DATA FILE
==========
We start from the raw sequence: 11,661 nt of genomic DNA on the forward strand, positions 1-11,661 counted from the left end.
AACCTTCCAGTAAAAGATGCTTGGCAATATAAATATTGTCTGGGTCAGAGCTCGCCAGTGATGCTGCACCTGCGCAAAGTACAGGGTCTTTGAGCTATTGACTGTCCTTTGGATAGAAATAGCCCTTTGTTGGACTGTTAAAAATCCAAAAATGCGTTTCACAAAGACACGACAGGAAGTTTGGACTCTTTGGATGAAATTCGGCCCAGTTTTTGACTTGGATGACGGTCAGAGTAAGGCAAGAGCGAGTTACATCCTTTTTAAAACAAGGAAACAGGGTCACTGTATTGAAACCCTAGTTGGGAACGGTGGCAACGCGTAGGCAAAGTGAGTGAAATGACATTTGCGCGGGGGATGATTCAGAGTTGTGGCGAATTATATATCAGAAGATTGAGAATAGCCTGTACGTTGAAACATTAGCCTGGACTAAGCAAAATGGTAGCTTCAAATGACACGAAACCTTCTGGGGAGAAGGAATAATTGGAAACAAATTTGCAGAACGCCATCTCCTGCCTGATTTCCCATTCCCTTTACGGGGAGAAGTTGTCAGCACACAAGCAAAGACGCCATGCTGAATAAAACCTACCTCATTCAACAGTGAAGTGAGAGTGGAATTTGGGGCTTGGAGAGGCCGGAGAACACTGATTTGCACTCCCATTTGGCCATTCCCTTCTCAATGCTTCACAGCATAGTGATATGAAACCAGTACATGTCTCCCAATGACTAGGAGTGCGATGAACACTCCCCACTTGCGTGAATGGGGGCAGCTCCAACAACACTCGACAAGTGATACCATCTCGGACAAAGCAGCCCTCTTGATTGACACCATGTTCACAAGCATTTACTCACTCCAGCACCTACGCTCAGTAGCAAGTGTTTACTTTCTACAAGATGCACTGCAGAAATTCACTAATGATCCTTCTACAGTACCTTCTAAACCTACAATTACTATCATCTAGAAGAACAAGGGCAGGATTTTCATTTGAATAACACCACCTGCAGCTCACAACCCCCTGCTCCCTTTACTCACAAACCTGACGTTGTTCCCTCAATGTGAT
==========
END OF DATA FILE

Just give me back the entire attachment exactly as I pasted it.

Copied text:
We start from the raw sequence: 11,661 nt of genomic DNA on the forward strand, positions 1-11,661 counted from the left end.
AACCTTCCAGTAAAAGATGCTTGGCAATATAAATATTGTCTGGGTCAGAGCTCGCCAGTGATGCTGCACCTGCGCAAAGTACAGGGTCTTTGAGCTATTGACTGTCCTTTGGATAGAAATAGCCCTTTGTTGGACTGTTAAAAATCCAAAAATGCGTTTCACAAAGACACGACAGGAAGTTTGGACTCTTTGGATGAAATTCGGCCCAGTTTTTGACTTGGATGACGGTCAGAGTAAGGCAAGAGCGAGTTACATCCTTTTTAAAACAAGGAAACAGGGTCACTGTATTGAAACCCTAGTTGGGAACGGTGGCAACGCGTAGGCAAAGTGAGTGAAATGACATTTGCGCGGGGGATGATTCAGAGTTGTGGCGAATTATATATCAGAAGATTGAGAATAGCCTGTACGTTGAAACATTAGCCTGGACTAAGCAAAATGGTAGCTTCAAATGACACGAAACCTTCTGGGGAGAAGGAATAATTGGAAACAAATTTGCAGAACGCCATCTCCTGCCTGATTTCCCATTCCCTTTACGGGGAGAAGTTGTCAGCACACAAGCAAAGACGCCATGCTGAATAAAACCTACCTCATTCAACAGTGAAGTGAGAGTGGAATTTGGGGCTTGGAGAGGCCGGAGAACACTGATTTGCACTCCCATTTGGCCATTCCCTTCTCAATGCTTCACAGCATAGTGATATGAAACCAGTACATGTCTCCCAATGACTAGGAGTGCGATGAACACTCCCCACTTGCGTGAATGGGGGCAGCTCCAACAACACTCGACAAGTGATACCATCTCGGACAAAGCAGCCCTCTTGATTGACACCATGTTCACAAGCATTTACTCACTCCAGCACCTACGCTCAGTAGCAAGTGTTTACTTTCTACAAGATGCACTGCAGAAATTCACTAATGATCCTTCTACAGTACCTTCTAAACCTACAATTACTATCATCTAGAAGAACAAGGGCAGGATTTTCATTTGAATAACACCACCTGCAGCTCACAACCCCCTGCTCCCTTTACTCACAAACCTGACGTTGTTCCCTCAATGTGAT